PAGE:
DHAKA (Reuters) -- Bangladesh Prime Minister Sheikh Hasina has won a third straight term, sealing a landslide with almost all the seats in parliament, officials said on Monday, while the opposition rejected the result as rigged and called for a fresh vote.
Hasina's win in Sunday's general election follows a decade in power in which she has been credited with improving the economy and promoting development, while being accused of rights abuses, a crackdown on media and suppressing dissent.
The government rejects those accusations.
An alliance led by Hasina's Awami League won 287 of the 298 seats for which results have been declared, the Election Commission said, though it added it was investigating allegations of vote rigging from "across the country."
The main opposition Bangladesh Nationalist Party (BNP), which had boycotted the last general election in 2014 saying it would not be fair, won just six seats this time.
BNP leader Khaleda Zia -- Hasina's arch rival and a former prime minister -- was jailed in February on corruption charges she says were politically motivated. This was the first election in which the BNP campaigned without her.
The rivalry between the two women -- both related to former leaders -- has largely defined Bangladeshi politics for decades.
Raising minimum wages for workers in Bangladesh's robust garments industry, the world's second-biggest after China's, could be one of Hasina's first tasks, party leaders have said.
Hasina and opposition parties were due to hold separate news conferences on Monday.
Opposition leader Kamal Hossain said their alliance, the National Unity Front, led by the BNP, had called on the Election Commission to order a fresh vote under a neutral administration "as soon as possible," saying the vote was flawed.
The government has rejected similar opposition demands in the past, and was likely to dismiss this one too.
At least 17 people were killed during the vote, police said, after a violent campaign in which the opposition alleged the government denied it a level playing field.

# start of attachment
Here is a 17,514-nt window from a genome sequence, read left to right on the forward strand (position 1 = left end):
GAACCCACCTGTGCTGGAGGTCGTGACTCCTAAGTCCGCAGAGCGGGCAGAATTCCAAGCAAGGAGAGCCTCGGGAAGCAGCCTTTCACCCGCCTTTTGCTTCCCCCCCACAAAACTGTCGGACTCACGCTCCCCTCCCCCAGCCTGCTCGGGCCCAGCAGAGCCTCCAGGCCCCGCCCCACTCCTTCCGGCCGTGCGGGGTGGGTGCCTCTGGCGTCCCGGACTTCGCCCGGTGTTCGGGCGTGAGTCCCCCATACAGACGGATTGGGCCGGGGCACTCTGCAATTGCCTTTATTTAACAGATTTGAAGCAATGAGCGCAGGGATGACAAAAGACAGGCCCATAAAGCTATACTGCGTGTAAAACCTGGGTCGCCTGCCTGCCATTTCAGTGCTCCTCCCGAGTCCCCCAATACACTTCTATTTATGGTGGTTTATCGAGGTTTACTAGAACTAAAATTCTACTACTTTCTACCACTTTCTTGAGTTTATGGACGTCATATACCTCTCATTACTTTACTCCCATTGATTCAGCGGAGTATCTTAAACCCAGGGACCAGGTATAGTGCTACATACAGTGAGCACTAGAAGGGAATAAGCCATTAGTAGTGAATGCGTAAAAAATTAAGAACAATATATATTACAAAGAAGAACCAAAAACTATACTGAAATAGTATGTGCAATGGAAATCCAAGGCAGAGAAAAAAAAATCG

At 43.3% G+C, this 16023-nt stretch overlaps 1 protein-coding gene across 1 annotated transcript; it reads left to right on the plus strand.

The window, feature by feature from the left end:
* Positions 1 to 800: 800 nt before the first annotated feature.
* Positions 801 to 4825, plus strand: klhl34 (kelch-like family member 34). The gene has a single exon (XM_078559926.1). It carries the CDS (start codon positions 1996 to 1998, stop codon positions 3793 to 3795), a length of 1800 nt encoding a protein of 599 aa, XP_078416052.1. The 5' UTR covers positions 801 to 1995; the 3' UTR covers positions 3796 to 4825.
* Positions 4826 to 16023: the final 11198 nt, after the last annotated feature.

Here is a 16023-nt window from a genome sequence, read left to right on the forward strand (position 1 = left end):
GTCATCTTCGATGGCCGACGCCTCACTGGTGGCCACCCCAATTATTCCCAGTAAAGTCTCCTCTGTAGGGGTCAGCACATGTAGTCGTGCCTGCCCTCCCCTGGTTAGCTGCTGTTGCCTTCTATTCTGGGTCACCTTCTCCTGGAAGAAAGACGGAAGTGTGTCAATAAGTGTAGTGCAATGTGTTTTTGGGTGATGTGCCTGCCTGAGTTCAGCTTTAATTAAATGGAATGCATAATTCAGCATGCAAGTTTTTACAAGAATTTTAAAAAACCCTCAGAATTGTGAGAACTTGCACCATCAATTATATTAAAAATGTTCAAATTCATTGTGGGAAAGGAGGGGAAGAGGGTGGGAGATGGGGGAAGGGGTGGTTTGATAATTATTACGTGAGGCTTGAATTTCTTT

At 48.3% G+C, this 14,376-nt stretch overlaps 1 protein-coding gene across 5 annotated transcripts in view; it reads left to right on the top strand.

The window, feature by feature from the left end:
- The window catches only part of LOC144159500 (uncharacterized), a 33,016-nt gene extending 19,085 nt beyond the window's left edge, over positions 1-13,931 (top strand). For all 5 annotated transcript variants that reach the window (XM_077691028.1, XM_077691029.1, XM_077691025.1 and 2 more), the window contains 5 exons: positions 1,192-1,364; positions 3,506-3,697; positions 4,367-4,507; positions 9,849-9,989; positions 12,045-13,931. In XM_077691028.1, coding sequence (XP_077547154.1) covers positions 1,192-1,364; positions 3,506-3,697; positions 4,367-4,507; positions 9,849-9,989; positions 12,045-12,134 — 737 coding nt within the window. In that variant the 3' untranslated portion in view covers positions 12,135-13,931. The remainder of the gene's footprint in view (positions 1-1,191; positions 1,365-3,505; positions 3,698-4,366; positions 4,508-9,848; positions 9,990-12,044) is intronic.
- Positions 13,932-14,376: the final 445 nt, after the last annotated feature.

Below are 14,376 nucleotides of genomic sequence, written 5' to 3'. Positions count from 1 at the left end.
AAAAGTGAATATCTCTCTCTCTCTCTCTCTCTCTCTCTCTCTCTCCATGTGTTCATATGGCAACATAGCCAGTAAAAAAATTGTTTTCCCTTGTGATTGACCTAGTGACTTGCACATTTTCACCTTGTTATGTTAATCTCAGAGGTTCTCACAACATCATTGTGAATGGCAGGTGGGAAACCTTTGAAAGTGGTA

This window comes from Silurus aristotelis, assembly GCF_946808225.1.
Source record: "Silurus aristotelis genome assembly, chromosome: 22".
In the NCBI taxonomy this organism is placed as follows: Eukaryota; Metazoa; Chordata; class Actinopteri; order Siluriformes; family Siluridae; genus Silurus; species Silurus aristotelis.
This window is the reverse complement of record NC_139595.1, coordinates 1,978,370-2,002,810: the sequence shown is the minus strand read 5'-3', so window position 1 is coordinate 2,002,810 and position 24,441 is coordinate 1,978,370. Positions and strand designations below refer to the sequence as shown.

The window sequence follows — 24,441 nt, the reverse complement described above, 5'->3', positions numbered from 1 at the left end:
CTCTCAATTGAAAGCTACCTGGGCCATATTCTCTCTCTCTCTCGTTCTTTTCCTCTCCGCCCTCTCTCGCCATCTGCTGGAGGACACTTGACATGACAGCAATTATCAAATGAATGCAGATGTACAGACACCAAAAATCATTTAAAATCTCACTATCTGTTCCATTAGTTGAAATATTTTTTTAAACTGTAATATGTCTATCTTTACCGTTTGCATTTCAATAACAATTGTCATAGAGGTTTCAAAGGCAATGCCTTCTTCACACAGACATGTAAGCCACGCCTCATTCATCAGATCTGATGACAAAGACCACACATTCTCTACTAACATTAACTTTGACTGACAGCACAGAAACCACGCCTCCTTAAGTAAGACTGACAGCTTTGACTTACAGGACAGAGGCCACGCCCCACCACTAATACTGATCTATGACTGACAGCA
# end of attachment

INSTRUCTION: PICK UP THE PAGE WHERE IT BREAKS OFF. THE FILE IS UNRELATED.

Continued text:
"We've had bad elections in the past but I must say that it is unprecedented how bad this particular election was," 82-year-old Hossain told Reuters late on Sunday.
Candidates reported witnessing ballot-stuffing and vote-rigging by ruling party activists, who also barred opposition polling agents from voting centers, Hossain said.
"The minimum requirements of free and fair election are absent," he said.
Hossain said he would meet opposition alliance members on Monday to decide their next step.
However, Sajeeb Wazed, Hasina's son and an Awami League member, told Reuters no one was intimidated into voting for the party and accused the BNP of pre-election violence.
"Overall, there were long lines at polling stations and voting was peaceful... democracy is stable and flourishing," Wazed said by email.
Indian Prime Minister Narendra Modi telephoned Hasina to pass on his congratulations, his government said.
"India warmly congratulates the people of Bangladesh for reaffirming their faith in democracy, development," India said, adding that Hasina had thanked Modi for India's "consistent and generous" support on development.
Hasina is the longest-serving leader in the history of the Muslim-majority country of 165 million people.
Most international observers, including some from the United States -- which had expressed concern over campaign violence -- have not commented on the result.
"Certainly, the Awami League enjoys strong constituencies and has support and it can get votes, but for any party to win more than 90 percent of the seats is simply too suspicious," said Michael Kugelman, South Asia senior associate at the Washington-based Wilson Center think-tank.
"I fear that this election result signifies that Bangladesh has really become something very closely approximating a one-party state."
Human Rights Watch also expressed concern over the election's credibility, while Amnesty International called for an impartial investigation of "deeply disturbing" election violence.
Hundreds of opposition workers were arrested in the months before the election on charges that the opposition said were "fictitious." Many said they were attacked by ruling party activists, crippling their ability to campaign.
Hasina's government has denied the accusations and her party says many of its own workers were hurt by the opposition.
Voter turnout appeared to be thin. The Election Commission is due to declare figures late on Monday.
The commission has said it would hold a fresh vote for one seat where the poll was marred by violence. Another constituency, where a candidate died days before the vote, will also go to the polls in the next few days.
Wazed said on Saturday the next government would try to lift growth to 10 percent, from 7.8 percent in the 2017/18 financial year.
He also said minimum wages in the garments industry, which with sales of more than $30.6 billion generates about 83 percent of exports, would be raised.
Wazed said the government wanted to diversify into electronics.
India helped Bangladesh win independence from Pakistan in 1971 but Wazed said China, its other top investor, had been "very proactive" about investment.